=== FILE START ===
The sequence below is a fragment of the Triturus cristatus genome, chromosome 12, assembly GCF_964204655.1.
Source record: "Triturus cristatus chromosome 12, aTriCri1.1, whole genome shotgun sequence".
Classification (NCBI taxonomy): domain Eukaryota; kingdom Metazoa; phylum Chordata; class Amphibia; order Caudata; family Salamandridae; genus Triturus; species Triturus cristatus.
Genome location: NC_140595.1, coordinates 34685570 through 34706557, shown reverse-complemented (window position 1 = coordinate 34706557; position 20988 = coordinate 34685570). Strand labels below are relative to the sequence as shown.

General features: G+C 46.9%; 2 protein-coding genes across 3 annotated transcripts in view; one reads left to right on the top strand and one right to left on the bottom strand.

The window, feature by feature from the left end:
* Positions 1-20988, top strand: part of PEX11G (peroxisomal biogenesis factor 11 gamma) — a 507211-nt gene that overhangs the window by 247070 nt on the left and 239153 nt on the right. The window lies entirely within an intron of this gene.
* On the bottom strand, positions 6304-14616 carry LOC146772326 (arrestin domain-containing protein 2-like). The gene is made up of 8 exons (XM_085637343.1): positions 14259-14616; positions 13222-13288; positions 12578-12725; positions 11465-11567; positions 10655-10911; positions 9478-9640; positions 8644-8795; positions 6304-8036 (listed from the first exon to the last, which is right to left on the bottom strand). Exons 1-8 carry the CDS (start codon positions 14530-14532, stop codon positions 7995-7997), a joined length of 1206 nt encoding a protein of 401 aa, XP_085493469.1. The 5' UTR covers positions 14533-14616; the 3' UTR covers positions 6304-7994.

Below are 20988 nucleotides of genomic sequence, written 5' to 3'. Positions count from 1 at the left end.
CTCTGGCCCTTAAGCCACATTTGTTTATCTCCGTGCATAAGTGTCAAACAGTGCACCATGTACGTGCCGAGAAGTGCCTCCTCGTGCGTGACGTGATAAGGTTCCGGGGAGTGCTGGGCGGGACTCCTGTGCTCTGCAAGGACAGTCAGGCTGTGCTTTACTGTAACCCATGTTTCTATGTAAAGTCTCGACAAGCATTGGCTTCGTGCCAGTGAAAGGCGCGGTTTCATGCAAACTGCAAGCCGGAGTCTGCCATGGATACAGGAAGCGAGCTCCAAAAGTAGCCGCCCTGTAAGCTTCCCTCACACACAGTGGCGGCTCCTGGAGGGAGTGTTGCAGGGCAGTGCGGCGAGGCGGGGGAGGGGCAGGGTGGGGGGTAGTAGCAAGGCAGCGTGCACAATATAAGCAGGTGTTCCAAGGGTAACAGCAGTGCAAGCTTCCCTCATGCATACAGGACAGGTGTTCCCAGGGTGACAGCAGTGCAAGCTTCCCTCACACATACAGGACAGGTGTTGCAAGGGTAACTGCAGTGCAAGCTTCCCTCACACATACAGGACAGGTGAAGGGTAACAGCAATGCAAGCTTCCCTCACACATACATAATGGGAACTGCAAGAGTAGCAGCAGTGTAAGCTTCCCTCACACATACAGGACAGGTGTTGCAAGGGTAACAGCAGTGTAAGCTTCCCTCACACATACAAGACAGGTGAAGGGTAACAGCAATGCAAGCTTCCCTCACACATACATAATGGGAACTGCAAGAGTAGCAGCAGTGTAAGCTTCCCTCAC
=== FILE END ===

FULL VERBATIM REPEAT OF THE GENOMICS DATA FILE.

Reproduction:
The sequence below is a fragment of the Triturus cristatus genome, chromosome 12, assembly GCF_964204655.1.
Source record: "Triturus cristatus chromosome 12, aTriCri1.1, whole genome shotgun sequence".
Classification (NCBI taxonomy): domain Eukaryota; kingdom Metazoa; phylum Chordata; class Amphibia; order Caudata; family Salamandridae; genus Triturus; species Triturus cristatus.
Genome location: NC_140595.1, coordinates 34685570 through 34706557, shown reverse-complemented (window position 1 = coordinate 34706557; position 20988 = coordinate 34685570). Strand labels below are relative to the sequence as shown.

General features: G+C 46.9%; 2 protein-coding genes across 3 annotated transcripts in view; one reads left to right on the top strand and one right to left on the bottom strand.

The window, feature by feature from the left end:
* Positions 1-20988, top strand: part of PEX11G (peroxisomal biogenesis factor 11 gamma) — a 507211-nt gene that overhangs the window by 247070 nt on the left and 239153 nt on the right. The window lies entirely within an intron of this gene.
* On the bottom strand, positions 6304-14616 carry LOC146772326 (arrestin domain-containing protein 2-like). The gene is made up of 8 exons (XM_085637343.1): positions 14259-14616; positions 13222-13288; positions 12578-12725; positions 11465-11567; positions 10655-10911; positions 9478-9640; positions 8644-8795; positions 6304-8036 (listed from the first exon to the last, which is right to left on the bottom strand). Exons 1-8 carry the CDS (start codon positions 14530-14532, stop codon positions 7995-7997), a joined length of 1206 nt encoding a protein of 401 aa, XP_085493469.1. The 5' UTR covers positions 14533-14616; the 3' UTR covers positions 6304-7994.

Below are 20988 nucleotides of genomic sequence, written 5' to 3'. Positions count from 1 at the left end.
CTCTGGCCCTTAAGCCACATTTGTTTATCTCCGTGCATAAGTGTCAAACAGTGCACCATGTACGTGCCGAGAAGTGCCTCCTCGTGCGTGACGTGATAAGGTTCCGGGGAGTGCTGGGCGGGACTCCTGTGCTCTGCAAGGACAGTCAGGCTGTGCTTTACTGTAACCCATGTTTCTATGTAAAGTCTCGACAAGCATTGGCTTCGTGCCAGTGAAAGGCGCGGTTTCATGCAAACTGCAAGCCGGAGTCTGCCATGGATACAGGAAGCGAGCTCCAAAAGTAGCCGCCCTGTAAGCTTCCCTCACACACAGTGGCGGCTCCTGGAGGGAGTGTTGCAGGGCAGTGCGGCGAGGCGGGGGAGGGGCAGGGTGGGGGGTAGTAGCAAGGCAGCGTGCACAATATAAGCAGGTGTTCCAAGGGTAACAGCAGTGCAAGCTTCCCTCATGCATACAGGACAGGTGTTCCCAGGGTGACAGCAGTGCAAGCTTCCCTCACACATACAGGACAGGTGTTGCAAGGGTAACTGCAGTGCAAGCTTCCCTCACACATACAGGACAGGTGAAGGGTAACAGCAATGCAAGCTTCCCTCACACATACATAATGGGAACTGCAAGAGTAGCAGCAGTGTAAGCTTCCCTCACACATACAGGACAGGTGTTGCAAGGGTAACAGCAGTGTAAGCTTCCCTCACACATACAAGACAGGTGAAGGGTAACAGCAATGCAAGCTTCCCTCACACATACATAATGGGAACTGCAAGAGTAGCAGCAGTGTAAGCTTCCCTCAC